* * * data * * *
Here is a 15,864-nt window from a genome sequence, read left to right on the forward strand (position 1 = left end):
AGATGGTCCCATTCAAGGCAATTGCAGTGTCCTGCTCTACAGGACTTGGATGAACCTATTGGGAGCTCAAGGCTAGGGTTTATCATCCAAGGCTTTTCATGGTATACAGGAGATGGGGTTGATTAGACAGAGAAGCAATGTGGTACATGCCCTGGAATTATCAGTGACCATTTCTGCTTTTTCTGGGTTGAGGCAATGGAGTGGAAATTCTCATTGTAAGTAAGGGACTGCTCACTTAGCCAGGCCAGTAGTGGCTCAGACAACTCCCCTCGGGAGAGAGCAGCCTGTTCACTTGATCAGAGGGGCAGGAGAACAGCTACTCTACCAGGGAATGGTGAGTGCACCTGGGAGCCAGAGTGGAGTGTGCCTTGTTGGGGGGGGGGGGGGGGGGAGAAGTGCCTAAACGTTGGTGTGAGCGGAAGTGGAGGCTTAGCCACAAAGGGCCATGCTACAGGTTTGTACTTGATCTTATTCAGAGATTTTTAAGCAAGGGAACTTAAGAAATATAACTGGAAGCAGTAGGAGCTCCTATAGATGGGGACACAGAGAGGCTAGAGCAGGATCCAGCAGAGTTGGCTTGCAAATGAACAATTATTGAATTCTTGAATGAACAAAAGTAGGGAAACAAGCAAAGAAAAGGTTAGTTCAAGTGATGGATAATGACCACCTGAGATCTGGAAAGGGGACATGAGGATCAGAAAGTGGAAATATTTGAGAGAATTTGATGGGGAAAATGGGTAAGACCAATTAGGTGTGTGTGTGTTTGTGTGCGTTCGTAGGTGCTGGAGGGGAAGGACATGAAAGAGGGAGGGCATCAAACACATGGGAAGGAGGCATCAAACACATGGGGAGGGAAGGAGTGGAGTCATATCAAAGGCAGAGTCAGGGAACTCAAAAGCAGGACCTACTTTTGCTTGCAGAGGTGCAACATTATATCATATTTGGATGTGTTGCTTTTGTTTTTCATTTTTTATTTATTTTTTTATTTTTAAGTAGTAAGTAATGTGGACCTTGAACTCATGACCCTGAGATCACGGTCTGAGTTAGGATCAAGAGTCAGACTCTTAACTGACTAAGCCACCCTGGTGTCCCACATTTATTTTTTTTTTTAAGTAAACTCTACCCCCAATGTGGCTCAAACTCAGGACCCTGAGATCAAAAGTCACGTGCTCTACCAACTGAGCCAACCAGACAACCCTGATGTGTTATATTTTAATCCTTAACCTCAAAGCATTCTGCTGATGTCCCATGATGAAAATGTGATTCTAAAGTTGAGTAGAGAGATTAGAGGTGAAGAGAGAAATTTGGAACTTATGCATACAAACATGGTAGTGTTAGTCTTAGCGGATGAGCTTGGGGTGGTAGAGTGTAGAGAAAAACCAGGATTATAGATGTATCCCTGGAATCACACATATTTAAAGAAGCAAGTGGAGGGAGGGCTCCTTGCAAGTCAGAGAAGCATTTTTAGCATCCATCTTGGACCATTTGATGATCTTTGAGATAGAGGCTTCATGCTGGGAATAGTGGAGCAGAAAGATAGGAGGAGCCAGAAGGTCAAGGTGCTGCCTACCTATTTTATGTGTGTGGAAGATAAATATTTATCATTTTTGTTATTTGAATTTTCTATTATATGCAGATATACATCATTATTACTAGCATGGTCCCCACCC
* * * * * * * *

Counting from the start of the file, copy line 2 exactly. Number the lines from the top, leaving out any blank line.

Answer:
AGATGGTCCCATTCAAGGCAATTGCAGTGTCCTGCTCTACAGGACTTGGATGAACCTATTGGGAGCTCAAGGCTAGGGTTTATCATCCAAGGCTTTTCATGGTATACAGGAGATGGGGTTGATTAGACAGAGAAGCAATGTGGTACATGCCCTGGAATTATCAGTGACCATTTCTGCTTTTTCTGGGTTGAGGCAATGGAGTGGAAATTCTCATTGTAAGTAAGGGACTGCTCACTTAGCCAGGCCAGTAGTGGCTCAGACAACTCCCCTCGGGAGAGAGCAGCCTGTTCACTTGATCAGAGGGGCAGGAGAACAGCTACTCTACCAGGGAATGGTGAGTGCACCTGGGAGCCAGAGTGGAGTGTGCCTTGTTGGGGGGGGGGGGGGGGGGAGAAGTGCCTAAACGTTGGTGTGAGCGGAAGTGGAGGCTTAGCCACAAAGGGCCATGCTACAGGTTTGTACTTGATCTTATTCAGAGATTTTTAAGCAAGGGAACTTAAGAAATATAACTGGAAGCAGTAGGAGCTCCTATAGATGGGGACACAGAGAGGCTAGAGCAGGATCCAGCAGAGTTGGCTTGCAAATGAACAATTATTGAATTCTTGAATGAACAAAAGTAGGGAAACAAGCAAAGAAAAGGTTAGTTCAAGTGATGGATAATGACCACCTGAGATCTGGAAAGGGGACATGAGGATCAGAAAGTGGAAATATTTGAGAGAATTTGATGGGGAAAATGGGTAAGACCAATTAGGTGTGTGTGTGTTTGTGTGCGTTCGTAGGTGCTGGAGGGGAAGGACATGAAAGAGGGAGGGCATCAAACACATGGGAAGGAGGCATCAAACACATGGGGAGGGAAGGAGTGGAGTCATATCAAAGGCAGAGTCAGGGAACTCAAAAGCAGGACCTACTTTTGCTTGCAGAGGTGCAACATTATATCATATTTGGATGTGTTGCTTTTGTTTTTCATTTTTTATTTATTTTTTTATTTTTAAGTAGTAAGTAATGTGGACCTTGAACTCATGACCCTGAGATCACGGTCTGAGTTAGGATCAAGAGTCAGACTCTTAACTGACTAAGCCACCCTGGTGTCCCACATTTATTTTTTTTTTTAAGTAAACTCTACCCCCAATGTGGCTCAAACTCAGGACCCTGAGATCAAAAGTCACGTGCTCTACCAACTGAGCCAACCAGACAACCCTGATGTGTTATATTTTAATCCTTAACCTCAAAGCATTCTGCTGATGTCCCATGATGAAAATGTGATTCTAAAGTTGAGTAGAGAGATTAGAGGTGAAGAGAGAAATTTGGAACTTATGCATACAAACATGGTAGTGTTAGTCTTAGCGGATGAGCTTGGGGTGGTAGAGTGTAGAGAAAAACCAGGATTATAGATGTATCCCTGGAATCACACATATTTAAAGAAGCAAGTGGAGGGAGGGCTCCTTGCAAGTCAGAGAAGCATTTTTAGCATCCATCTTGGACCATTTGATGATCTTTGAGATAGAGGCTTCATGCTGGGAATAGTGGAGCAGAAAGATAGGAGGAGCCAGAAGGTCAAGGTGCTGCCTACCTATTTTATGTGTGTGGAAGATAAATATTTATCATTTTTGTTATTTGAATTTTCTATTATATGCAGATATACATCATTATTACTAGCATGGTCCCCACCC